Human Rights Trial on Garment Industry Concludes
- Minimum Wages for garment workers should be fixed at Rs. 12,000
- Experts testify that minimum wage presently calculated grossly inadequate
- Major clothing brands and garment manufacturers condemned for wage theft
- Unions point to policy deficit which is contributing to low wages
- Experts and unions show how nature of garment industry is continuing to keep workers in the cycle of poverty
In a short film on the lives of garment workers’ experiences, one of the issues highlighted was that unfortunately workers still consider sexual harassment as a norm, as it is tacitly condoned by those who are responsible to monitor and prevent it. The harsh environment of the factory does not enable workers to share or communicate these issues with each other. If it is considered a norm, there is no opposition to sexual harassement.
Meenakshi Sundaram from (CITU) highlighted that the calculation of minimum wages took into account only food, clothing, shelter and a partial consideration for health and education. But in the current climate of privatization of these services, the minimum wage does not compensate adequately. This has resulted in standardizing an inadequate wage for living. Without a strong process of unionization of workers, workers cannot achieve a decent wage.
Jeroen Merk, Senior Researcher, Clean Clothes Campaign, Netherlands stated that brands started social audits and adopted codes of conduct in the 90s, but since then, the picture continues to look grim, which reveals how brands made little efforts to address issues and concerns of workers.
Vijay Bhaskar, Asst. Professor from Madras Institute of Development Studies (MIDS) suggested that the Government has not done enough to assist the garment industry to become more competitive internationally. Utsa Patnaik, member of the Jury responded by saying that the Government is in fact attacking the industry by destructive policies such as making export of cotton easy, which led to the suicides by handloom weavers much before farmers’ suicides in India.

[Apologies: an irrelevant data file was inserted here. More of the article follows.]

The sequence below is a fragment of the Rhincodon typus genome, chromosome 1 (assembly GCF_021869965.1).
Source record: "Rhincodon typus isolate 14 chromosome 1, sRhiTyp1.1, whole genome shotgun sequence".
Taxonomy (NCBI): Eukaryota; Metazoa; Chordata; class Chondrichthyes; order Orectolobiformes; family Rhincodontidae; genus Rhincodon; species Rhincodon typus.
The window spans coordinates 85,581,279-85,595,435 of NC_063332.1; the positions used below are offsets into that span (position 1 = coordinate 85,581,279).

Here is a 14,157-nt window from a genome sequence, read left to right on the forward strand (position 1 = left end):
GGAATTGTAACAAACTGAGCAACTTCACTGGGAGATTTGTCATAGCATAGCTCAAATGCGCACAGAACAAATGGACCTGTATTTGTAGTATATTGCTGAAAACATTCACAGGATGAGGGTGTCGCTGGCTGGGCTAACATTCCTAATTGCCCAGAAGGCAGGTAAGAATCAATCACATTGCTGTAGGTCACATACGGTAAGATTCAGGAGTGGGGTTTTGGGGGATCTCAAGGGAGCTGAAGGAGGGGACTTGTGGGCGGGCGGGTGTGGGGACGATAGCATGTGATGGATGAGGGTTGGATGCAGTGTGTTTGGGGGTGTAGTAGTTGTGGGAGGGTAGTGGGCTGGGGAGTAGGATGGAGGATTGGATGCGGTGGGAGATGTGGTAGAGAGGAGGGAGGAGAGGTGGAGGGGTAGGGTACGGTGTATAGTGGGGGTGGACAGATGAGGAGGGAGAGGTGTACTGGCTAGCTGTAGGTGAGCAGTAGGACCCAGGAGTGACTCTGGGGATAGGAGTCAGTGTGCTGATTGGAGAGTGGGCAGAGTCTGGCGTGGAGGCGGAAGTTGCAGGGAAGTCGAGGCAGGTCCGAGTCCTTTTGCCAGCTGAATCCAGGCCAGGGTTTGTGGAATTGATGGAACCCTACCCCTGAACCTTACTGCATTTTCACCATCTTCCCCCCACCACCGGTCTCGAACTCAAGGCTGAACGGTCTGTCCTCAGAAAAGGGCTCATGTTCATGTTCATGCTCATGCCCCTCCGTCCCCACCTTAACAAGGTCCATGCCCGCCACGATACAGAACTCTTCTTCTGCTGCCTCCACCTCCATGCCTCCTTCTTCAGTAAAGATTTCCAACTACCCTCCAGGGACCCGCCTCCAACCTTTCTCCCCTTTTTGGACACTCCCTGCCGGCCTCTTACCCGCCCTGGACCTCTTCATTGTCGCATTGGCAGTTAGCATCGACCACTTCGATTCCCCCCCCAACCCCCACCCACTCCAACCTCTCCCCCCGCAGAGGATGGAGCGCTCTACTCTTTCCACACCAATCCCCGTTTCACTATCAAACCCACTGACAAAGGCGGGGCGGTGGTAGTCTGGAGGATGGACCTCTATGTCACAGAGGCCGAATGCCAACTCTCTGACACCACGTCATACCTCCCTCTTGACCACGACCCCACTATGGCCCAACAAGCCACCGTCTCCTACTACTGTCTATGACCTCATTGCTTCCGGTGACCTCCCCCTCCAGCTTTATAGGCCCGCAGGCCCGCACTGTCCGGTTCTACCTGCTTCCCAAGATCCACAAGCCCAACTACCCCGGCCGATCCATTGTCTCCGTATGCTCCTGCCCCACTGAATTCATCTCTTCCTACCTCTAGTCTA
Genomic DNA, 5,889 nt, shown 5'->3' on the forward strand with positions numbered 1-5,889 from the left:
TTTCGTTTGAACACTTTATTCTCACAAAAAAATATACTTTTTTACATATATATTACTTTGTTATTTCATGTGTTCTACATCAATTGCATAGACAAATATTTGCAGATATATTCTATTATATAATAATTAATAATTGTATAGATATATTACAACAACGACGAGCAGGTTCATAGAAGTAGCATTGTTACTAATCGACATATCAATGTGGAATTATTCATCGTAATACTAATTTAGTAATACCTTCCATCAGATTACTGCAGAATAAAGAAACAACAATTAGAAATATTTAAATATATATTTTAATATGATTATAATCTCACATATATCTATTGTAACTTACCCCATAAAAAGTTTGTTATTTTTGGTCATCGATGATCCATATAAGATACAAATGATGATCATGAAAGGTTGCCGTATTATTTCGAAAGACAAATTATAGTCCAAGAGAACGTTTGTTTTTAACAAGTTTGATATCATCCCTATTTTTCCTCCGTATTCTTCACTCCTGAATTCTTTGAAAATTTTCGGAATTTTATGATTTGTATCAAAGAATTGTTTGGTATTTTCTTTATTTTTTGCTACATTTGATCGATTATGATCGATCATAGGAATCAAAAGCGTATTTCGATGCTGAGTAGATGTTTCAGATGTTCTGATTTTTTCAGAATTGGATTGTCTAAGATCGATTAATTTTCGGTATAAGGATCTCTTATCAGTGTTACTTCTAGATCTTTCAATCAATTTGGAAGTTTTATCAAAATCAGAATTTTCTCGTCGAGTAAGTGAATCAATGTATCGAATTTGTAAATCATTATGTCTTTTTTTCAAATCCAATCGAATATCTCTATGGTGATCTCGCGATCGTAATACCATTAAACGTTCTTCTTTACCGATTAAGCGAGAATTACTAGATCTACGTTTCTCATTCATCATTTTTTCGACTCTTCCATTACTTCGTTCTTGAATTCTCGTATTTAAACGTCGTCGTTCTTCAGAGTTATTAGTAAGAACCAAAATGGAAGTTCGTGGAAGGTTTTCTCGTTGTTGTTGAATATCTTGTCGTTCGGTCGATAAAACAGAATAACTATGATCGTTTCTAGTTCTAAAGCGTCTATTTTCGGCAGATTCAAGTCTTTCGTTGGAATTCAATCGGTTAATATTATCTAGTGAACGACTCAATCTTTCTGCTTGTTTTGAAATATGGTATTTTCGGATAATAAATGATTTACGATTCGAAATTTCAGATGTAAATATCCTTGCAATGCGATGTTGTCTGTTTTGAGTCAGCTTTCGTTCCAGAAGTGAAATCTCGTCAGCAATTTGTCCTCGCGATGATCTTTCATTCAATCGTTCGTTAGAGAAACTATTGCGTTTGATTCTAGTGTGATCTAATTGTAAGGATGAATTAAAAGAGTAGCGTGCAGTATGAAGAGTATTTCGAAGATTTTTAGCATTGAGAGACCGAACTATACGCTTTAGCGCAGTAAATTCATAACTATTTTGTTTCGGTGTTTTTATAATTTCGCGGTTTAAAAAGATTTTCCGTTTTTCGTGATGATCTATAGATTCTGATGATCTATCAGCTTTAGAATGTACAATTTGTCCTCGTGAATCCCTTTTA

V Prakash, Supreme Court Advocate, Chennai shared how the labour department conspires with the employers to make it difficult for workers to form unions. He also informed the jury that the Supreme Court has challenged the practice of affixing CCTV cameras to monitor workers in factories which invades their right to privacy.
Ashim Roy, General Secretary of NTUI argued that there is a policy deficit from the Government to ensure living wage paid by industries. He said that the Government has left it to the market to fix wages but given the high unemployment and underemployment it is impossible for the labour market to provide for a decent living wage. The wages should be such that people can get out of poverty and not subsist within it.
The worker gets caught in a vicious cycle by working long hours and with such low wages. Getting out of it seems almost impossible without some changes in the current system. There is no scope for intellectual and/or physical development for the workers. Since they are unable to send their children to schools or give them nutritious food, their children are susceptible to get caught in the same loop.
Arvind Narrain from Alternative Law Forum and Vikas Barnwal, from Society for Labour and Development made a submission from the people’s advocacy group. They summarized and highlighted that living wage is insufficient for workers to support their families. No bonus, forced overtime, lack of PF, no medical expenses covered – makes the situation worse.
Secondly, wage theft through underpayment, non-payment, late payment and illegal deduction was also discussed. They pointed to the poor working conditions in factories – where they have to forgo breakfast, suffer during menstruation, child care and they also suffer subsequent health problems like TB, asthma etc. Further, they reiterated that workers are not being treated with dignity – they are verbally abused and insulted. Human dignity is at stake. There are also high levels of gender discrimination in factories. If a worker dresses up well, lewd comments are passed on her. One of the workers’managlsutra was cut off, and many of the workers’ have been physically abused. In addition to this, the impossibility of forming unions makes the situation worse. They are unable to collectively withstand these attacks. Article 21 and 43 of the Indian Constitution were used as reference points to highlight these issues.
Following the two day national tribunal, the jury will deliver a verdict on the 25th of November at Unnati Auditorium. The verdict will encapsulate the concerns emerging from both days on issues of wage theft, low wages, sexual harassment and working conditions of garment workers. The jury will present recommendations to brands, unions and government officials in order to address issues raised at the tribunal.
The jury will deliver the verdict on 25th November on Unnati Auditorium, Pampa Mahakavi Raste, Shankar Puram, Next to National College Swimming Pool followed by a question and answer session with the gathering and the media. The verdict will present recommendations to brands, unions and government officials in order to address issues raised at the tribunal.